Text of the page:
Massive Hack on U.S. Government Agencies Reported by FBI, CISA, ODNI

The U.S. Cybersecurity and Infrastructure Security Agency (CISA) released an alert announcing a massive hack including “compromises of U.S. government agencies, critical infrastructure entities, and private sector organizations by an advanced persistent threat (APT) actor beginning in at least March 2020”.

The joint statement released by CISA, the Federal Bureau of Investigation (FBI) and the Office of the Director of National Intelligence (ODNI) follows a SolarWinds notification on Dec. 12 to its 33,000 customers that an “outside nation-state” had found a back door into updated versions of the Orion software.

How did the massive hack occur?

The compromises were initially reported as exploiting the SolarWinds Orion Platform software versions 2019.4 HF 5 through 2020.2.1 HF 1, released between March 2020 and June 2020.

CISA’s Dec. 13 emergency directive instructs all federal agencies to disconnect the affected Orion products from their networks immediately. CISA has signified that the threat presents a grave risk to the federal government

The directive states that the vendor is working to provide updated software patches, but CISA is instructing SolarWinds users to wait to reinstall SolarWinds Orion software until further guidance is provided regarding the patches.

SolarWinds supports a massive, high profile client list including:

  • Over 425 of the U.S. Fortune 500 companies
  • All ten of the top ten US telecommunications companies
  • All U.S. military branches
  • All five of the top-five U.S. accounting firms
  • The Pentagon
  • The State Department
  • The National Security Agency
  • The Department of Justice
  • The White House

Additionally, CISA has indicated evidence of access vectors other than the SolarWinds Orion platform, including a flaw in software virtualization platform VMware, according to Krebs On Security

The U.S. National Security Agency (NSA) warned on Dec. 7 that Russian hackers were using the VMware platform to impersonate authorized users on victim networks. 

Furthermore, the massive hack is suspected to be linked to a breach at FireEye, a U.S. cyber security company that said the hack it experienced was identified as a part of a global campaign targeting governments and businesses by infecting SolarWinds updates with malware starting in the spring of 2019.

Who is responsible for this massive hack?

Reuters reported that the hackers responsible for the attack are suspected to be working for Russia. The hackers’ actions initially went undetected as they reportedly tampered with SolarWinds Orion updates.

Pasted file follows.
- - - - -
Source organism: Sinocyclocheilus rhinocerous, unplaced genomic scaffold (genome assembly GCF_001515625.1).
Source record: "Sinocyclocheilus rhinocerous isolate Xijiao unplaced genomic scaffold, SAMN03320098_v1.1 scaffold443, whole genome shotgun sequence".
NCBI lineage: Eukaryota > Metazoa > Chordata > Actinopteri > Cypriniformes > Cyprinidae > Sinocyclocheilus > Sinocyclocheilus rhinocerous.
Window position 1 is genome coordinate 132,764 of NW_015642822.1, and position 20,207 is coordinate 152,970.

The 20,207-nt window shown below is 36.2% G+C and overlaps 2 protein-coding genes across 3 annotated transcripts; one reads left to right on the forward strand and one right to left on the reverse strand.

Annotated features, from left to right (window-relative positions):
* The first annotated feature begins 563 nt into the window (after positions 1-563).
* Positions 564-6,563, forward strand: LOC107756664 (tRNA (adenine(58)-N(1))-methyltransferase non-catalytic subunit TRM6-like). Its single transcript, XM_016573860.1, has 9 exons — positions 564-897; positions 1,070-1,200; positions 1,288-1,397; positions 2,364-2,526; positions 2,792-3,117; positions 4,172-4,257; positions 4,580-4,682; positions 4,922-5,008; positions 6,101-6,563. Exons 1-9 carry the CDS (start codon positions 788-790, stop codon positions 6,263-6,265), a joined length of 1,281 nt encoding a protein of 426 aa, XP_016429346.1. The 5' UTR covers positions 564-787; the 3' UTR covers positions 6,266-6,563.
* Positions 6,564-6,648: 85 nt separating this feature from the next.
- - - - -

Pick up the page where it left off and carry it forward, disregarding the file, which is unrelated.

Additionally, Reuters reports the hackers are connected to monitoring U.S. Treasury and Commerce departments’ internal emails. The attackers also targeted key personnel, incident response staff, and IT email accounts, according to CISA.


Russia is suspected behind SolarWinds hack on the United States

Why is this hack important to me?

This incident points to the need for proactive cyber security measures by all organizations. If top security companies and government entities can be breached and derailed by an attack such as this, a smaller organization truly cannot sustain experiencing an incident of similar magnitude. 

While government entities and Fortune 500 companies might seem like hot targets, unfortunately, small businesses are similarly at risk of being cyber crime targets. 

Small business are perfect targets for attackers for reasons including:

  • Smaller cyber security budget
  • Less sophisticated security protections
  • Lack of dedicated security departments and personnel 
  • Connections to larger organizations which may be the end goal of the hack

Cyber security does not have to be complicated, but it must be continuously improved and updated as the threat landscape evolves.  

What can I do to protect myself from a similar hack?


CISA Alert (AA20-352A) SolarWinds Hack

CISA’s alert detailed operational security measures that should be taken to mitigate risk, including:

Operational security plans should include:

  • Creating out-of-band communications guidance for staff and leadership
  • Outlining what “normal business” is acceptable to be conducted on the suspect network
  • Maintaining a call tree for critical contacts and decision making

At Proven Data, our team of cyber security experts are on call 24/7 to assist you in attack mitigation and remediation. 

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